The structure of mouse cytomegalovirus m04 protein obtained from sparse NMR data reveals a conserved fold of the m02-m06 viral immune modulator family

Structure. 2014 Sep 2;22(9):1263-1273. doi: 10.1016/j.str.2014.05.018. Epub 2014 Aug 7.


Immunoevasins are key proteins used by viruses to subvert host immune responses. Determining their high-resolution structures is key to understanding virus-host interactions toward the design of vaccines and other antiviral therapies. Mouse cytomegalovirus encodes a unique set of immunoevasins, the m02-m06 family, that modulates major histocompatibility complex class I (MHC-I) antigen presentation to CD8+ T cells and natural killer cells. Notwithstanding the large number of genetic and functional studies, the structural biology of immunoevasins remains incompletely understood, largely because of crystallization bottlenecks. Here we implement a technology using sparse nuclear magnetic resonance data and integrative Rosetta modeling to determine the structure of the m04/gp34 immunoevasin extracellular domain. The structure reveals a β fold that is representative of the m02-m06 family of viral proteins, several of which are known to bind MHC-I molecules and interfere with antigen presentation, suggesting its role as a diversified immune regulation module.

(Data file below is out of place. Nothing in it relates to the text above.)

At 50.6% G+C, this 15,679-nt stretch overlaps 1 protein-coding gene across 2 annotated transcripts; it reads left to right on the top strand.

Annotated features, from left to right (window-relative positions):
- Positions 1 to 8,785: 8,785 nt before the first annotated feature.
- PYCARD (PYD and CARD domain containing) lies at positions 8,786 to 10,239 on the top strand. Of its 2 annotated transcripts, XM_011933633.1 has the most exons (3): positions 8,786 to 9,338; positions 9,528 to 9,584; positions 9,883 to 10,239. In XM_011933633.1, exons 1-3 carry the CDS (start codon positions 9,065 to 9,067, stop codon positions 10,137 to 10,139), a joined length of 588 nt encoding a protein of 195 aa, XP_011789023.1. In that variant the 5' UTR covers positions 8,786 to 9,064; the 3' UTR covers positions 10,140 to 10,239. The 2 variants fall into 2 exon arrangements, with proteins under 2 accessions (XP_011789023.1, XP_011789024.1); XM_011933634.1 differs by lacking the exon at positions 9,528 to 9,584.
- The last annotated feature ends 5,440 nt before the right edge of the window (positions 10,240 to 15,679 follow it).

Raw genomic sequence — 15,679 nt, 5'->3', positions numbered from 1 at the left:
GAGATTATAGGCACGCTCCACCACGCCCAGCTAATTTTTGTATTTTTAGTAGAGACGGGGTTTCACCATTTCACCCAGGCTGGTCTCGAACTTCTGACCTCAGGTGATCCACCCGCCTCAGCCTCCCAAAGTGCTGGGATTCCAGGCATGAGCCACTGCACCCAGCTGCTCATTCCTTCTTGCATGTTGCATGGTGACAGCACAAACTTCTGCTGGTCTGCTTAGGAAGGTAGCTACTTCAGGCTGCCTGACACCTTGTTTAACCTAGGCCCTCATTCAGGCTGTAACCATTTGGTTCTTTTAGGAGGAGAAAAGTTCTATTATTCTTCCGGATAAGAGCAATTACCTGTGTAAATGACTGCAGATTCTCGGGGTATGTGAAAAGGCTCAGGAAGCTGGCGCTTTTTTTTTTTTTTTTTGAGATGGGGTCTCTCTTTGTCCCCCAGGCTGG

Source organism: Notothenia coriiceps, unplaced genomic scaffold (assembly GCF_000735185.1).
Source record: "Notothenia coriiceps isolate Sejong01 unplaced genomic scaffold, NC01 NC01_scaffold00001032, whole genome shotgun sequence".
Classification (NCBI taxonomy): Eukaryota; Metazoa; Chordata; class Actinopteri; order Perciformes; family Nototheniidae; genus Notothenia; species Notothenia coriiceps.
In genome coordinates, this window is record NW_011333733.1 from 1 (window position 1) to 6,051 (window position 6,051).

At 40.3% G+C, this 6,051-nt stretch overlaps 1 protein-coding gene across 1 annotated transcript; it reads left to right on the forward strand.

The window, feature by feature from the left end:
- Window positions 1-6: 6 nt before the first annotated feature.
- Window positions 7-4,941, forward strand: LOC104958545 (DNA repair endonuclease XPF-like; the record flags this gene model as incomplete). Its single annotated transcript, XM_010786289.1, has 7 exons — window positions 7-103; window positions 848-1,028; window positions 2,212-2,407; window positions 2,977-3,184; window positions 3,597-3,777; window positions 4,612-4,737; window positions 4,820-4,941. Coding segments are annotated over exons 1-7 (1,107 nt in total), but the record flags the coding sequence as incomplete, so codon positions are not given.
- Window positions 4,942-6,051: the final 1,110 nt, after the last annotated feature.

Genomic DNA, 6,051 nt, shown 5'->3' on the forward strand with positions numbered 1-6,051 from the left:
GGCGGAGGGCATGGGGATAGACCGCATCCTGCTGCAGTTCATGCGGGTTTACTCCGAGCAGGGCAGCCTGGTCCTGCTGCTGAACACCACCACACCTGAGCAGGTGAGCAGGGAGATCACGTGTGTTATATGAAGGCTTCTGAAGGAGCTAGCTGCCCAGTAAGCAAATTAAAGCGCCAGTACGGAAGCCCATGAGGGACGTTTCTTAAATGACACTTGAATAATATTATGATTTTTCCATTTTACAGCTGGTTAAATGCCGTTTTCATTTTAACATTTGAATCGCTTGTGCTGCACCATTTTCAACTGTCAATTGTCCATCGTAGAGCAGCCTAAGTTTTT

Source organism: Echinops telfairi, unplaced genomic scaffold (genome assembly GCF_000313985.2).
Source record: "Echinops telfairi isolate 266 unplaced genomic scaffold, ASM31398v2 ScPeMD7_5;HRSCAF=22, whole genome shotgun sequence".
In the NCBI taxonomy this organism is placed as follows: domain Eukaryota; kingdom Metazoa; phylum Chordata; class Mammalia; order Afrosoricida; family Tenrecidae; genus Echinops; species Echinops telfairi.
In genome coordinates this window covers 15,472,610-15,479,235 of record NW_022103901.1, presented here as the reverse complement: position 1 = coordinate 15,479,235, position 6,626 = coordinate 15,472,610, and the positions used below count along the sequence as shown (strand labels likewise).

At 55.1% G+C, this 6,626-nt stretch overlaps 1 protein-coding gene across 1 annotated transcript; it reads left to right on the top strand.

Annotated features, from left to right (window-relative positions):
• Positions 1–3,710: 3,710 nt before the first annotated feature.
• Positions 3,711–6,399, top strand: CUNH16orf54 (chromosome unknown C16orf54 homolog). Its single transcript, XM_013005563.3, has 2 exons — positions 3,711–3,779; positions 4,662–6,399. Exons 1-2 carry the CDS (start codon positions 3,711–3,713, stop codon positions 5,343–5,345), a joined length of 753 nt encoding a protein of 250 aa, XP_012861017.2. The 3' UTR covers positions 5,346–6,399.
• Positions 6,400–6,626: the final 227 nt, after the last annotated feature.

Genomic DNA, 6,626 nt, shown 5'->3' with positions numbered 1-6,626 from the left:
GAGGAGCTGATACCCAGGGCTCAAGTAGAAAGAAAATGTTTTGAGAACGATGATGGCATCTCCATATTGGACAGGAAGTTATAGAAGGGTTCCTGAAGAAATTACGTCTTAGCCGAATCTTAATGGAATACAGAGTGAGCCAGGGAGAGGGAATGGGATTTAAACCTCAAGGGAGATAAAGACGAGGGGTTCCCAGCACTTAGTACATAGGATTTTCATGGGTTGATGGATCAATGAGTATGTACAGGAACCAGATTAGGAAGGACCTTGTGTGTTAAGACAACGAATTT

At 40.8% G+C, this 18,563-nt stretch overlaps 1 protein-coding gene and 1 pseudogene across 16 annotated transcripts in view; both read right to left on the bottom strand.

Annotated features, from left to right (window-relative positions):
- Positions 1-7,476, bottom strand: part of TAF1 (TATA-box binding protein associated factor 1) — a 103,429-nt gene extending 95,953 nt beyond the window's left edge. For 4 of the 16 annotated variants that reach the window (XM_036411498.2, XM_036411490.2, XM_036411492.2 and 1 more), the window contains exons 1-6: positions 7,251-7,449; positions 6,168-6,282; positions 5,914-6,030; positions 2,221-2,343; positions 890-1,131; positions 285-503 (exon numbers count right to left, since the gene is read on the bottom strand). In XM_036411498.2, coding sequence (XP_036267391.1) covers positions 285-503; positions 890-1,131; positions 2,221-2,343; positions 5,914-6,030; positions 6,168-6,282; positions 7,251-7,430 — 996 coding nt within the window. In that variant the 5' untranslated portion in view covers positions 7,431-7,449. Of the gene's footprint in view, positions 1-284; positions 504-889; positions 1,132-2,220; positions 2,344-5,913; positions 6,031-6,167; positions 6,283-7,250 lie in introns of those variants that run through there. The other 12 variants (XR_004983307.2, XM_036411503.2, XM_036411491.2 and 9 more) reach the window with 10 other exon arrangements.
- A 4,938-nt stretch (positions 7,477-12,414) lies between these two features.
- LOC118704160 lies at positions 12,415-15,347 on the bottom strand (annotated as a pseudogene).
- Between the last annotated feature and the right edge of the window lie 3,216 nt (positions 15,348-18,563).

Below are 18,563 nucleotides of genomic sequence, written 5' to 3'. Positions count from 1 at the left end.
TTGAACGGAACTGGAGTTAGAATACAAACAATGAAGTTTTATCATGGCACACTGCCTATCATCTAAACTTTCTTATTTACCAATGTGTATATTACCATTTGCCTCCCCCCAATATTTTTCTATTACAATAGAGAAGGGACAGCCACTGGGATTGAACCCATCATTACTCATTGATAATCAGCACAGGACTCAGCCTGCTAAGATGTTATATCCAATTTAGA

Publication types

  • Research Support, N.I.H., Intramural

MeSH terms

  • Amino Acid Sequence
  • Carrier Proteins / chemistry*
  • Conserved Sequence
  • Glycoproteins / chemistry*
  • Histocompatibility Antigens Class I / chemistry
  • Models, Molecular
  • Molecular Sequence Data
  • Muromegalovirus / chemistry
  • Nuclear Magnetic Resonance, Biomolecular
  • Protein Binding
  • Protein Structure, Secondary
  • Protein Structure, Tertiary
  • Viral Proteins / chemistry*


  • Carrier Proteins
  • Glycoproteins
  • Histocompatibility Antigens Class I
  • Viral Proteins
  • gp34 protein, cytomegalovirus

Associated data

  • PDB/2MIZ